The Heliocentric Theory And The Universe
Astronomers seem to have been of differing opinions on this aspect of the heliocentric theory. Thomas Wright (1711-86) and William Herschel (1738-1822) thought that the Sun was at or near the center of the Milky Way which most astronomers believed to comprise most or all of the universe. Herschel arrived at this conclusion by making star counts in different directions (parts of the sky) but he did not allow for the absorption of starlight by interstellar dust. J.H. Lambert (1728-77) concluded that the Sun was somewhat away from its center
on the basis of the Milky Way's geometry. As long as there seemed to be evidence that the Sun was at or near the Milky Way's center and the Milky Way comprised most of the universe, a case could be made that the Sun was at or near the center of the universe.
Immanuel Kant (1724-1804) suggested that some of the nebulae seen in deep space were other Milky Ways, or "island universes," as he termed them. If his speculation proved to be correct, this would almost certainly mean that the Sun is nowhere near the center of the universe.
Astrometry also showed that the Sun and the other stars are moving relative to each other. The Sun is not at rest relative to the average motions of the nearby stars, but is moving relative to them at about 12 mi/sec (20 km/sec) towards the constellations Lyra and Hercules. These facts indicated that the Sun is only one of perhaps billions of ordinary stars moving through the Milky Way.
Harlow Shapley (1887-1972) postulated the first fairly correct idea about the Sun's location in the Milky Way. He found that the system of the Milky Way's globular star clusters is arranged in a halo around the Milky Way's disk (within which the Sun is located). These clusters are concentrated towards its nucleus and center, which are beyond the stars of the constellation Sagittarius. He found about 100 globular clusters in the hemisphere of the celestial sphere centered on the direction to the center of the Milky Way in Sagittarius, while there were only about a dozen globular clusters in the opposite hemisphere centered in the constellation Auriga. Shapley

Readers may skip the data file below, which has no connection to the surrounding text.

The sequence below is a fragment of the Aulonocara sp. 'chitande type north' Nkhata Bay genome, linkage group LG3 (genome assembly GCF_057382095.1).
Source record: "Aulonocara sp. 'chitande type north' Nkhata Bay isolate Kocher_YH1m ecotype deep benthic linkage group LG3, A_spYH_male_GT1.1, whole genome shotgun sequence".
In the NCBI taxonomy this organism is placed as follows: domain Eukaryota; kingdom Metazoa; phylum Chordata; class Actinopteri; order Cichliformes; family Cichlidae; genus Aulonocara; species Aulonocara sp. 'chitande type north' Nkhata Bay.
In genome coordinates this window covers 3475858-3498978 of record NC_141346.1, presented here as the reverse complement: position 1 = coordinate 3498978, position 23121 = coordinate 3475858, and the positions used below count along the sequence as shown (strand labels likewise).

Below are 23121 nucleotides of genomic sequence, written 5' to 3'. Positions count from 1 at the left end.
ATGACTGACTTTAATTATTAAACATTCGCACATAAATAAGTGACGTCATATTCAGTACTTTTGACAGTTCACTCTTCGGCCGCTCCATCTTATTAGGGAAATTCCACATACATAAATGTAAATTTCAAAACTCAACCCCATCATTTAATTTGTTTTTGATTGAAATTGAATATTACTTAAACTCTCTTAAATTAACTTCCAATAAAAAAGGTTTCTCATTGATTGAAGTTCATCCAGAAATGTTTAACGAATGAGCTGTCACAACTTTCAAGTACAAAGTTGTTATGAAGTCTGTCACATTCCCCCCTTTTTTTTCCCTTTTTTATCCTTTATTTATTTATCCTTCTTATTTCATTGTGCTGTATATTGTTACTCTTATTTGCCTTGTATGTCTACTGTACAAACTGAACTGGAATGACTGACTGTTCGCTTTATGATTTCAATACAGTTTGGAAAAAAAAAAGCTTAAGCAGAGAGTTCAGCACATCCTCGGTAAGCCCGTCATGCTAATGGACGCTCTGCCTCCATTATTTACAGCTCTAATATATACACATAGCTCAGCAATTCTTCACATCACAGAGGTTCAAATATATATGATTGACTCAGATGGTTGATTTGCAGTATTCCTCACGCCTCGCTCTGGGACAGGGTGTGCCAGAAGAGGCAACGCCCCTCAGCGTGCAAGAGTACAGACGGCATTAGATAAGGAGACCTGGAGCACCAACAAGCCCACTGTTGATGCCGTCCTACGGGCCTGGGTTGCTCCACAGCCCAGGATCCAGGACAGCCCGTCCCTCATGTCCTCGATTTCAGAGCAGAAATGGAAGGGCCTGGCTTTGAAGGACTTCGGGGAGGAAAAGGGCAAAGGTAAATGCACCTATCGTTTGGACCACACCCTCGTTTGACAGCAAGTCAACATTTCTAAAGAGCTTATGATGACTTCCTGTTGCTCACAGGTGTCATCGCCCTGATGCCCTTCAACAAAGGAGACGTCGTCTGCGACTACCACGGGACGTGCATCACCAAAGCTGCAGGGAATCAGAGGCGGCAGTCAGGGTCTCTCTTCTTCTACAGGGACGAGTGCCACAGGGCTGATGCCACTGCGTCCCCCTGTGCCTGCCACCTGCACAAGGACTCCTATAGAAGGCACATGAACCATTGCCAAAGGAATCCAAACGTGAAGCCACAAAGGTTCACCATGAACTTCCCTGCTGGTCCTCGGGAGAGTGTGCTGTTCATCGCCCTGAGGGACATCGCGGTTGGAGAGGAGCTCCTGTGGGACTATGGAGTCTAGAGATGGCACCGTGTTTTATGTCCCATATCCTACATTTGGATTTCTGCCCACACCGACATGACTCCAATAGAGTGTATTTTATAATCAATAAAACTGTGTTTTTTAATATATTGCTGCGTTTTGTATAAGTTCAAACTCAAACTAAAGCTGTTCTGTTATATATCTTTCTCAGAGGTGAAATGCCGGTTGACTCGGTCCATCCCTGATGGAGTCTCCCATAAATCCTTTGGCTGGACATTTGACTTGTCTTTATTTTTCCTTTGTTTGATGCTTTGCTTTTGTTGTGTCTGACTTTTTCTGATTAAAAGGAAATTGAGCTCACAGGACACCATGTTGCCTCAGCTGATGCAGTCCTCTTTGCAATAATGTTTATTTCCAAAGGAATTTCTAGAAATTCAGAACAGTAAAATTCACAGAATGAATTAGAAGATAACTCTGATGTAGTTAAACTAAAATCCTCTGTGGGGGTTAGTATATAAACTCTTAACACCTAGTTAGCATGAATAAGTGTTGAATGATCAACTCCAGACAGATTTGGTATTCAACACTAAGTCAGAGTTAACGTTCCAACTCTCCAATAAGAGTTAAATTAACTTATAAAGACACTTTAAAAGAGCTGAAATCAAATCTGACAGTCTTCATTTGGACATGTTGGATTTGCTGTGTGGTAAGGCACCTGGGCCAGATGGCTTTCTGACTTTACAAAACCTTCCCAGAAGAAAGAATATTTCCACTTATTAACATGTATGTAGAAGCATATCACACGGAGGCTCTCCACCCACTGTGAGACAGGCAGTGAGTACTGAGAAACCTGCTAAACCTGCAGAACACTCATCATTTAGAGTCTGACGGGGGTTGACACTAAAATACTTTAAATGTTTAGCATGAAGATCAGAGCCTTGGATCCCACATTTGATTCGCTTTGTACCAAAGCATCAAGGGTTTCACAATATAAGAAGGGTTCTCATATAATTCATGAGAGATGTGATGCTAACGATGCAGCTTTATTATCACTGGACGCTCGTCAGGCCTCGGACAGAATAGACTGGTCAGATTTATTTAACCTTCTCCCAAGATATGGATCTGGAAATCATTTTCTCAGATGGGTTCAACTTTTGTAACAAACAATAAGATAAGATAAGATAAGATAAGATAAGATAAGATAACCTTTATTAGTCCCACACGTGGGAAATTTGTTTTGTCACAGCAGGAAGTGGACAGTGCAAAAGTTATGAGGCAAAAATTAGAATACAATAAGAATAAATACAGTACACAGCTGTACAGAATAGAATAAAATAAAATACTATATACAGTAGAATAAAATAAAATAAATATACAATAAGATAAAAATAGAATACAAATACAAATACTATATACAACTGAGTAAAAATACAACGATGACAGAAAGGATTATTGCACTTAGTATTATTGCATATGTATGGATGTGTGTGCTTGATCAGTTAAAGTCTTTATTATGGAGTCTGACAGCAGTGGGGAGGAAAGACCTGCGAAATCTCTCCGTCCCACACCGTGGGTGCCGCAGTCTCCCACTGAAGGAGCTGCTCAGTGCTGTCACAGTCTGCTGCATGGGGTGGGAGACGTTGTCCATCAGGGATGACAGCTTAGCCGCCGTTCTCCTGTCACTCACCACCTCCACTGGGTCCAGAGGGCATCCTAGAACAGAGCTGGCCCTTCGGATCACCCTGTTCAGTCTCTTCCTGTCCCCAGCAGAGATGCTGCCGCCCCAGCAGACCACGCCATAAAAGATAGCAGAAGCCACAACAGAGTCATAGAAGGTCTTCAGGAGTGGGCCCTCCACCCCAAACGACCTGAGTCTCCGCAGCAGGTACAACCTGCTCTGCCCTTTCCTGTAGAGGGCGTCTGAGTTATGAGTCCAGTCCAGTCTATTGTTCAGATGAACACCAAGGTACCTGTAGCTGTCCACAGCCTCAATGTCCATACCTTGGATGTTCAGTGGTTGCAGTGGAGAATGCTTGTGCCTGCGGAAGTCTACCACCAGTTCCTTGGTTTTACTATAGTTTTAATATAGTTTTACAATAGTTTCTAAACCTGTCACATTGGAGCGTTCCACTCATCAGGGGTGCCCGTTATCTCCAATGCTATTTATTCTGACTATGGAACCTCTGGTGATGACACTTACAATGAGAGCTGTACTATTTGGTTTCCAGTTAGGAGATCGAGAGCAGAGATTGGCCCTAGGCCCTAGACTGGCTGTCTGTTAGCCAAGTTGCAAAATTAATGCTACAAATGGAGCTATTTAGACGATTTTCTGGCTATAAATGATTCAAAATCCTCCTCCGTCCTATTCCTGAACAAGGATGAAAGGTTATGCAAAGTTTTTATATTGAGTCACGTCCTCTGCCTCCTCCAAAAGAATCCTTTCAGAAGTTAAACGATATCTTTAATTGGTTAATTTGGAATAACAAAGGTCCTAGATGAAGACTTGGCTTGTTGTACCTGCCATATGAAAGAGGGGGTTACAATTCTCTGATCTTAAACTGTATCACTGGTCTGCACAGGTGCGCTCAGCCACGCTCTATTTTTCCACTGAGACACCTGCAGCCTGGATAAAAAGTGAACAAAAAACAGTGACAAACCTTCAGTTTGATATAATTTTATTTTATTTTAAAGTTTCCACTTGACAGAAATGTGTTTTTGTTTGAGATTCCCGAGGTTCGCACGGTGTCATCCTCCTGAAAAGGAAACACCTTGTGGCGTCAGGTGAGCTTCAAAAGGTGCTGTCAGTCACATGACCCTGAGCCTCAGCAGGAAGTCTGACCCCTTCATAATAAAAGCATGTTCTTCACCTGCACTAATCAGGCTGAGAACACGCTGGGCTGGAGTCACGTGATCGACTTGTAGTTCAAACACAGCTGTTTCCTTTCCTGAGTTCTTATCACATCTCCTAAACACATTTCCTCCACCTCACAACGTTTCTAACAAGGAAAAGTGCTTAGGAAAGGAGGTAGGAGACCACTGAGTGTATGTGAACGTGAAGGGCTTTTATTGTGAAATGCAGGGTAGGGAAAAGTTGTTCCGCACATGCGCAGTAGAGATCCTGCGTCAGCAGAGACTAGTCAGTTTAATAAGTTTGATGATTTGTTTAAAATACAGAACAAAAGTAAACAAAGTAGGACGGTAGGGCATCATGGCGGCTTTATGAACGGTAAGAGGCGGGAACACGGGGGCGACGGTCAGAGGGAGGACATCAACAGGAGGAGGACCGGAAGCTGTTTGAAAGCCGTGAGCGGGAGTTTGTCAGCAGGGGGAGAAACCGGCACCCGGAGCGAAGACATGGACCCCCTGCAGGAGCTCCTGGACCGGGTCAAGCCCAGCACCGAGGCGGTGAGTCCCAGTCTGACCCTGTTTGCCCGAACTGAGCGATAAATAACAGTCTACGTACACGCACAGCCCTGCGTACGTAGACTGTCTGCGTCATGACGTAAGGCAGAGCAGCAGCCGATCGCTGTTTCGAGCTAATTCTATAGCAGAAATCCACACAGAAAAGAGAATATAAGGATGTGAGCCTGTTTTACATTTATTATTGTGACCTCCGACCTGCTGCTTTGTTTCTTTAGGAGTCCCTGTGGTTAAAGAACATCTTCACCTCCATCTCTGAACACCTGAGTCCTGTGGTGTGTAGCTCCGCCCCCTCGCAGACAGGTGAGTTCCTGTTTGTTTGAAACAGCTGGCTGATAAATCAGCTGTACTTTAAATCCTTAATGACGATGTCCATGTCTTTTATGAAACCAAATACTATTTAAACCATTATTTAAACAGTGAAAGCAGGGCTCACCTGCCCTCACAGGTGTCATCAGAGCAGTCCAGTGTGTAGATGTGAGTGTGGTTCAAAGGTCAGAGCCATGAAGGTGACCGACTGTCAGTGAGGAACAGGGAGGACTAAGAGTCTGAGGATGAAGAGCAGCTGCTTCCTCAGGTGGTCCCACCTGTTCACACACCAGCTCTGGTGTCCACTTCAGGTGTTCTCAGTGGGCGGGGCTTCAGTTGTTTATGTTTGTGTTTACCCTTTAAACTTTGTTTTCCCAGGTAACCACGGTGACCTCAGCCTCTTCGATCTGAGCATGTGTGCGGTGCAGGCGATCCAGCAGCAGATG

reported this research in 1918 and estimated that the Sun is about 2/3 from the Milky Way's center to the edge of its disk which is very far from its center.
Edwin Hubble (1889-1953) confirmed Kant's hypothesis that the spiral and elliptical nebulae are other galaxies similar to the Milky Way in 1924. He also discovered that all the distant galaxies have spectra whose spectral lines are Doppler shifted towards the red end of their visible spectra, indicating that all distant galaxies are moving away from the Milky Way and its neighboring galaxies. Furthermore, the more distant such a galaxy seems to be, the faster it seems to be receding. This indicates that our universe seems to be expanding. One result of this discovery has been to make the concept of a "center of the universe" questionable, perhaps meaningless, in a universe with three spatial dimensions.
Present estimates indicate that the Sun is between 25,000 to 30,000 light years from the Milky Way's center. The Sun is revolving around this center with an orbital velocity of about 155 mi/sec (250 km/sec). One revolution around the Milky Way's center takes about 200,000,000 years. The Sun is only one star among 100,000,000,000 or more other ordinary stars which revolve around the Milky Way's center.
Heliocentric theory is valid for our solar system but its relevance extends only a few light-years from the Sun to the vicinity of the three stars of the Alpha Centauri system (Gliese 551, Gliese 559A, and Gliese 559B).
Bacon, Dennis Henry, and Percy Seymour. A Mechanical History of the Universe. London: Philip Wilson Publishing, Ltd., 2003.
Beer, A., ed. Vistas in Astronomy: Kepler. Vol. 18. London: Pergamon Press, 1975.
Morrison, David, and Sidney C. Wolff. Frontiers of Astronomy. Philadelphia: Sanders College Publishing, 1990.
Frederick R. West
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